Brazilian Vice-President’s Alarming Ministry and the Suspension of Lower House Speaker, Eduardo Cunha


Jorge Rubem Folena de Oliveira (pictured) Constitutionalist Lawyer and political scientist


In the event the Senate agrees to initiate an impeachment trial against President Rousseff next week, the President will only be suspended from her duties for up to 180 days. For the trial to go ahead, a simple majority of Senators (41 of the 81) must vote in favour. Rousseff will not be removed permanently from the Presidency unless two-thirds of the Senate find her guilty at the conclusion of the trial after the exhaustion of the appeal process.

Suspension from exercising presidential duties (Article 86, paragraph 1 of the Constitution) represents a guarantee (not a legal restriction), which takes into account President Rousseff’s fundamental right to prepare her defence to the allegations against her in accordance with due process and the presumption of innocence (Article 5 LIV and LV and LVII of the Constitution). Suspension of the President is not to be interpreted as a deterrent sentence imposed in advance, or as a removal of the current government. Article 79 of the Constitution does not authorize Vice-President Temer to form a new government or appoint new ministers of state, before final judgment following trial and appeal.

Vice-President Temer, as stated in earlier pieces published on this site, can only assume presidential power in the event of:

1) The definitive impediment of Dilma Rousseff following trial and appeal; or

2) In succession of vacancy and in case of death or resignation of the current President.

Notwithstanding these facts, Vice-President Temer has displayed a total lack of propriety and ethics in abusive and authoritarian ways, supported by traditional media outlets and parliamentarians who are themselves accused of corruption before the Supreme Court. Vice-President Temer has already announced a new government plan called “Bridge to the Future” (which removes several social rights of Brazilian workers), before the impeachment process has even been initiated by the Senate, and has set out the names of ministers in his illegitimate government coalition in advance. Among the nominees are politicians who face serious corruption charges before the Supreme Court. Astonishingly, Mr. Temer announced recently in the media, that he found it to be legitimate to have politicians who are involved in corruption scandals partake in his new proposed government.

What can also be found on Vice-President Temer’s proposed ministerial list, are the names of agents who served in the most recent dictatorship in Brazil (1964-1985). One such individual is Wellington Moreira Franco who is well-known in political circles, as mayor of the city of Niteroi, State of Rio de Janeiro (1977-1982) and who was elected by the ARENA/PDS party of the dictatorship. In 1982, he was candidate in the state of Rio de Janeiro running for the PDS, with full support from the last dictator President João Batista Figueiredo.

In my book “Judicial Power and the Brazilian Dictatorships”, I begin with the question: “How can an authoritarian past be disrupted, if it is still present today?”

Brazil has not yet broken completely with its authoritarian past, exemplified by the gentlemen representatives of their oligarchies, who now have the opportunity to try to “(re)take the state” through an institutional and political coup, which only serves former stakeholders in Brazil, as recently published in the American magazine “The Nation”. What we are potentially facing is a coup in Brazil by the imposition of an illegitimately appointed government, alongside the overrunning of the democratic process and the Constitution, in circumstances where the President herself has yet to be told whether or not she will face trial.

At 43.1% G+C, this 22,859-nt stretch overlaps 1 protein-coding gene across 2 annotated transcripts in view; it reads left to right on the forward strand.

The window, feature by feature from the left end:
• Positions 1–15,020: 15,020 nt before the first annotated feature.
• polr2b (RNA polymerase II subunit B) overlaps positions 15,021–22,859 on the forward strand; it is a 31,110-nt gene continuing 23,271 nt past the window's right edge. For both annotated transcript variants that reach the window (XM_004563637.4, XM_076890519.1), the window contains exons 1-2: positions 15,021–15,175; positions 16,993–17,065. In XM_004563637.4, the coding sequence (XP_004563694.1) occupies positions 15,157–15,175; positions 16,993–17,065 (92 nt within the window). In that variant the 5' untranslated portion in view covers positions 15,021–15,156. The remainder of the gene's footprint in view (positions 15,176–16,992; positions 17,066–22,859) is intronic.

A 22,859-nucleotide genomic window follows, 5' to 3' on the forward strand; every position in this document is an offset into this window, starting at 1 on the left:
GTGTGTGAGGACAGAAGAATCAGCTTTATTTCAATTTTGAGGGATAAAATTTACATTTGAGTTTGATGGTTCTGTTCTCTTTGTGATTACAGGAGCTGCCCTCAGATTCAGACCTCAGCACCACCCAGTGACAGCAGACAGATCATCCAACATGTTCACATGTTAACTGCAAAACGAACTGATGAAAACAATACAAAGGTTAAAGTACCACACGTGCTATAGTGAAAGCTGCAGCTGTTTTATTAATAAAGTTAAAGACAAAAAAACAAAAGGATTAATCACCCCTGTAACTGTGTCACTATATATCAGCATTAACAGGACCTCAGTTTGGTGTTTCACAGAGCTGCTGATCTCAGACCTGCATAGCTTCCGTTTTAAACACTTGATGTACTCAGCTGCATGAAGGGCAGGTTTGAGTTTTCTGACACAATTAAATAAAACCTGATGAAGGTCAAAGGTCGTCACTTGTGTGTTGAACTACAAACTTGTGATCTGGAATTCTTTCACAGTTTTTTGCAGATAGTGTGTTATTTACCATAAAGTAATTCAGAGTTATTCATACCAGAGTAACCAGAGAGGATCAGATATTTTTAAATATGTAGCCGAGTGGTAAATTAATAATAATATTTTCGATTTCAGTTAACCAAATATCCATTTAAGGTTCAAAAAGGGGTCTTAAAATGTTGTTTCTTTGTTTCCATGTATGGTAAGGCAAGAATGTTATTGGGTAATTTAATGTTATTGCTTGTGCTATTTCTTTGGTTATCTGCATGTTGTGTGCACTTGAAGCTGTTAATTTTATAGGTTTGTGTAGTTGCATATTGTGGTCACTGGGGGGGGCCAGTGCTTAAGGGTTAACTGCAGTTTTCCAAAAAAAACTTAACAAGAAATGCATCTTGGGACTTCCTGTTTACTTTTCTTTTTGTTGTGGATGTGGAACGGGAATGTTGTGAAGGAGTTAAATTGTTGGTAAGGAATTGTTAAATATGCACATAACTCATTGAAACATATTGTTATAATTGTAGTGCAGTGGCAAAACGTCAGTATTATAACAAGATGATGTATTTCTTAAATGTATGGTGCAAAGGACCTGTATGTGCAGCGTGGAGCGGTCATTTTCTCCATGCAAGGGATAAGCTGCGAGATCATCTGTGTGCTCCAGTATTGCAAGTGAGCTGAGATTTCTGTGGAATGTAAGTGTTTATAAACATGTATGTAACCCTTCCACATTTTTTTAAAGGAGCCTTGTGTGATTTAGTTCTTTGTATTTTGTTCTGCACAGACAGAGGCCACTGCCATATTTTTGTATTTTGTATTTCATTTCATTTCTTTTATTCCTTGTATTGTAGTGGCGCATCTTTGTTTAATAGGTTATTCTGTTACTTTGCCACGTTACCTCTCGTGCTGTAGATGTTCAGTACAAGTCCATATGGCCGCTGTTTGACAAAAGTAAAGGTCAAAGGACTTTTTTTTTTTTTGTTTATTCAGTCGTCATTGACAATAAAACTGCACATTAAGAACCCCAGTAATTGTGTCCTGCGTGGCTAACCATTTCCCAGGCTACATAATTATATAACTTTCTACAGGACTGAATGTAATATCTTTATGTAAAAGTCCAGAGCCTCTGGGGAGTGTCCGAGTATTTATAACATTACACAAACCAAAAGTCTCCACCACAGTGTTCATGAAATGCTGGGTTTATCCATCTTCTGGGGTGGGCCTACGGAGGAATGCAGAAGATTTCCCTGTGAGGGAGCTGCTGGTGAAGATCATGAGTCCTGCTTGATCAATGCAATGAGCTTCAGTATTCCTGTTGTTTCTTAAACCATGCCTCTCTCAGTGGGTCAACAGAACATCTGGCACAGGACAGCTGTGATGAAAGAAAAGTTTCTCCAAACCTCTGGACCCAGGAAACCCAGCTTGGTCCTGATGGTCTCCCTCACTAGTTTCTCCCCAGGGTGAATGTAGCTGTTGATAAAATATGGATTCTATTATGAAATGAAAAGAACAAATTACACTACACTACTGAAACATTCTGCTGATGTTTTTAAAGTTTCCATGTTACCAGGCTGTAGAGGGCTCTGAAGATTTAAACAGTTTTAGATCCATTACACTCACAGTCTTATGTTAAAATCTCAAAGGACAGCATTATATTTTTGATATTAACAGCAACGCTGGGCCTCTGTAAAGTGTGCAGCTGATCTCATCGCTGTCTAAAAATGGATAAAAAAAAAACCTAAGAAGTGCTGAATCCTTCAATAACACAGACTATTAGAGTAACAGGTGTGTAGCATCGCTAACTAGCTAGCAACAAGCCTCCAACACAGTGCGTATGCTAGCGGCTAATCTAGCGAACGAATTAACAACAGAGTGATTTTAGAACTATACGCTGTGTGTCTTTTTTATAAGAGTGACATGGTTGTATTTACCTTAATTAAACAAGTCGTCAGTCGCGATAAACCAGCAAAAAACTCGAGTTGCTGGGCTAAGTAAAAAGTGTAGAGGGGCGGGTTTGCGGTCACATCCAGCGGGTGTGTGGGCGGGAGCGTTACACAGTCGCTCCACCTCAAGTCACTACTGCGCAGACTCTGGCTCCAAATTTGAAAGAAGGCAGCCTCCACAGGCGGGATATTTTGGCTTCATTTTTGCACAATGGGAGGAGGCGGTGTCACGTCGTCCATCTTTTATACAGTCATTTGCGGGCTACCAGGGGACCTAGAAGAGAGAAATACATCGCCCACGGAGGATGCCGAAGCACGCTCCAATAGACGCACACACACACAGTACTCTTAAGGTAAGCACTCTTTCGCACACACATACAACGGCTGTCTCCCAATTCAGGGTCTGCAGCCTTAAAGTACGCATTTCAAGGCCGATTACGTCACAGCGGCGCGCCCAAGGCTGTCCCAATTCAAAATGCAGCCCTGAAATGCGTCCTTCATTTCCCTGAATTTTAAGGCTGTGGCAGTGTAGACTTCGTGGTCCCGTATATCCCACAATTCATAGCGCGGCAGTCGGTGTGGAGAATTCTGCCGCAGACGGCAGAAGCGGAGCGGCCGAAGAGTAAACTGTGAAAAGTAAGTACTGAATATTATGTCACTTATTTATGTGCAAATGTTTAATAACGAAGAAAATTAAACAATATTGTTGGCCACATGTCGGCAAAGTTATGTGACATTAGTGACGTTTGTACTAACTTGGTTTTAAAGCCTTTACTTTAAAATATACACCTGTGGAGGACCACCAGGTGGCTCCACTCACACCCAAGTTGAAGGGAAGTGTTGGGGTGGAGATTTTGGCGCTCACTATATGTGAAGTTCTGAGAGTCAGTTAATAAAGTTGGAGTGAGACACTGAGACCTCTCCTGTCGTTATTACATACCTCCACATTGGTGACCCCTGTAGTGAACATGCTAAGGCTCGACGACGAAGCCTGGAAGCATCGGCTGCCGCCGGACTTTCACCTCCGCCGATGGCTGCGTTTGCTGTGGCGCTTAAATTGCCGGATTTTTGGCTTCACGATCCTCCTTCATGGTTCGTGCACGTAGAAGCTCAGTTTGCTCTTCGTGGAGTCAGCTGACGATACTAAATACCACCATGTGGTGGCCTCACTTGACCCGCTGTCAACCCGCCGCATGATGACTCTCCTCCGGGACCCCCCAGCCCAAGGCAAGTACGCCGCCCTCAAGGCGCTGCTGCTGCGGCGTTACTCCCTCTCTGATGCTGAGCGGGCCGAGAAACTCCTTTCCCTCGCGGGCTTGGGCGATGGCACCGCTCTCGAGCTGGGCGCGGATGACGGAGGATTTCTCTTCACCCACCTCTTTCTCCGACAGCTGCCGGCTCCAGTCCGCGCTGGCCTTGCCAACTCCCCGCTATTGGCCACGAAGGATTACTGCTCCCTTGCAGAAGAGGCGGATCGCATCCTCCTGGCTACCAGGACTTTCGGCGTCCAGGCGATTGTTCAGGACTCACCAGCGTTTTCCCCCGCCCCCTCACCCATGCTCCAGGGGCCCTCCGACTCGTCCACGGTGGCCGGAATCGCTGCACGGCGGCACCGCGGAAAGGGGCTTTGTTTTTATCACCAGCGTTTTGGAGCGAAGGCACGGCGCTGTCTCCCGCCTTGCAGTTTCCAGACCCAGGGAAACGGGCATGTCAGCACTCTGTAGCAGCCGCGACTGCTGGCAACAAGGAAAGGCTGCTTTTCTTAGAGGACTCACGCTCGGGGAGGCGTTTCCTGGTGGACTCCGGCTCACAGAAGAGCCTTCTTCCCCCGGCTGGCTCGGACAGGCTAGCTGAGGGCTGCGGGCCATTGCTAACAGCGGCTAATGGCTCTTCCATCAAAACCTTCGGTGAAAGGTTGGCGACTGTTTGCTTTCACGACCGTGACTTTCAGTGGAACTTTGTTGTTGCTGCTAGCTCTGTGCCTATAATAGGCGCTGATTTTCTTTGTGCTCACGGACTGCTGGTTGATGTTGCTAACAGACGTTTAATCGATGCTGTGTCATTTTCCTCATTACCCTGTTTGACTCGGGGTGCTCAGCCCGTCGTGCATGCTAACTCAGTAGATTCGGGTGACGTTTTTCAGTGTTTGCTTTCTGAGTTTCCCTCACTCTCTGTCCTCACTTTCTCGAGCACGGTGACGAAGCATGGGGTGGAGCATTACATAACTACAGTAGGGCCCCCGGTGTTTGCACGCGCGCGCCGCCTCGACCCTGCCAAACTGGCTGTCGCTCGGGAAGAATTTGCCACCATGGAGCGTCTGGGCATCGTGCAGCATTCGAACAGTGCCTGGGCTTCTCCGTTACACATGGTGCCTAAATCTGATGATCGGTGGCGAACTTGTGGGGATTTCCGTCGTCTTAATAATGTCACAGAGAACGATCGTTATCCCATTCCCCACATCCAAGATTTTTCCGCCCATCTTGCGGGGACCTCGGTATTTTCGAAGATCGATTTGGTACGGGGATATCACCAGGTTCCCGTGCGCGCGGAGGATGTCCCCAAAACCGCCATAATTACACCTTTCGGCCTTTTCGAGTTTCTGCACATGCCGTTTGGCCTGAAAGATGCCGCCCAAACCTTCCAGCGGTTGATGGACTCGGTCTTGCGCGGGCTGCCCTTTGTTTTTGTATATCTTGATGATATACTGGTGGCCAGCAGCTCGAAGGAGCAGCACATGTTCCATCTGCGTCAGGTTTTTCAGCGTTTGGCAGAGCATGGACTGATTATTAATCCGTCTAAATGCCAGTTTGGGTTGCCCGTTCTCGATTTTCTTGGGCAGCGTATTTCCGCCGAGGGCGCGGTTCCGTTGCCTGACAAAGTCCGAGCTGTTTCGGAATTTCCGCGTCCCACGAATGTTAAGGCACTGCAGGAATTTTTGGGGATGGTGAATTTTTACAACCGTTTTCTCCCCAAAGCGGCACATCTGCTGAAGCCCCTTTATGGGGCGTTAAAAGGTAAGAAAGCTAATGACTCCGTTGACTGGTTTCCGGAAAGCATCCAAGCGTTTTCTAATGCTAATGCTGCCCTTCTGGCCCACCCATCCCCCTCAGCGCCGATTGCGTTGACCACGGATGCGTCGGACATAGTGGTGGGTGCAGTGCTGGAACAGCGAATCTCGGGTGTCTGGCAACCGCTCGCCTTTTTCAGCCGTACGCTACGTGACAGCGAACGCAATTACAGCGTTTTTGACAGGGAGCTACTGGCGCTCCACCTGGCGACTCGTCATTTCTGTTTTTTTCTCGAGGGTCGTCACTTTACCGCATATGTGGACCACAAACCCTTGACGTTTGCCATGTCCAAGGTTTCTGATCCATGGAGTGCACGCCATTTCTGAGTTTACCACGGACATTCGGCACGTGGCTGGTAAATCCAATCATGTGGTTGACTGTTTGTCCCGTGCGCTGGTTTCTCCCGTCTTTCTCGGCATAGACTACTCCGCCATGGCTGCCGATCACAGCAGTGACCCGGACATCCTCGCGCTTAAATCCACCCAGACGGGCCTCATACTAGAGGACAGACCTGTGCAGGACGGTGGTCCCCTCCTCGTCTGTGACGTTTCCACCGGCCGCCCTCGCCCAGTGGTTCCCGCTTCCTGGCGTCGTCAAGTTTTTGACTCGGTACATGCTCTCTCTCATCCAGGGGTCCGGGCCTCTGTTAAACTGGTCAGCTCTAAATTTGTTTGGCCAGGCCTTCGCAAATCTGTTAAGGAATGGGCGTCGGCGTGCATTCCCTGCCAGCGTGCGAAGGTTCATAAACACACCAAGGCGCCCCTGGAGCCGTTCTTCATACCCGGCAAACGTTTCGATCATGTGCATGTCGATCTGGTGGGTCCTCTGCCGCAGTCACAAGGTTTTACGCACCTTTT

On 5th May, the Supreme Court finally suspended Eduardo Cunha, the Lower House Speaker, from his mandate following an earlier request by Brazil’s attorney general. In his request, the attorney general had prayed in aid that Mr. Cunha could “interfere with operating institutions” which is what in fact happened at the time the impeachment request was accepted by Lower House representatives on 17th April 2016. Several months ago, the Supreme Court ruled that Mr. Cunha should be tried before the Commission of Ethics, a branch of the Lower House. This trial however has been avoided by Mr. Cunha to date by clearly manipulating its members and by stretching the rules of the Commission. Mr. Cunha is an outspoken critic of President Rousseff and has led the impeachment drive against her.

Due to Cunha’s undue influence and contamination of the Lower House by threats and bribery exerted on members at that time, the Supreme Court now has a duty to annul the decision in favour of impeachment proceedings which was made in the Lower House. The Supreme Court still has this opportunity to act to prove to Brazil and the rest of the world that it will not be manipulated by such undue influence.

In the event the decision is not annulled and the Senate decides by a simple majority to put President Rousseff on trial, the Supreme Court should clarify that the Vice President cannot appoint a new ministry or execute a new economic plan, which has not been submitted to popular vote.

The Supreme Court in Brazil has the duty to uphold democracy as a full member of the Venice Commission. The only real question that won’t be silenced is whether or not the Constitution will be respected or not, and whether Brazil will be permitted to mature its democracy.


Image supplied by Jorge Rubem Folena de Oliveira

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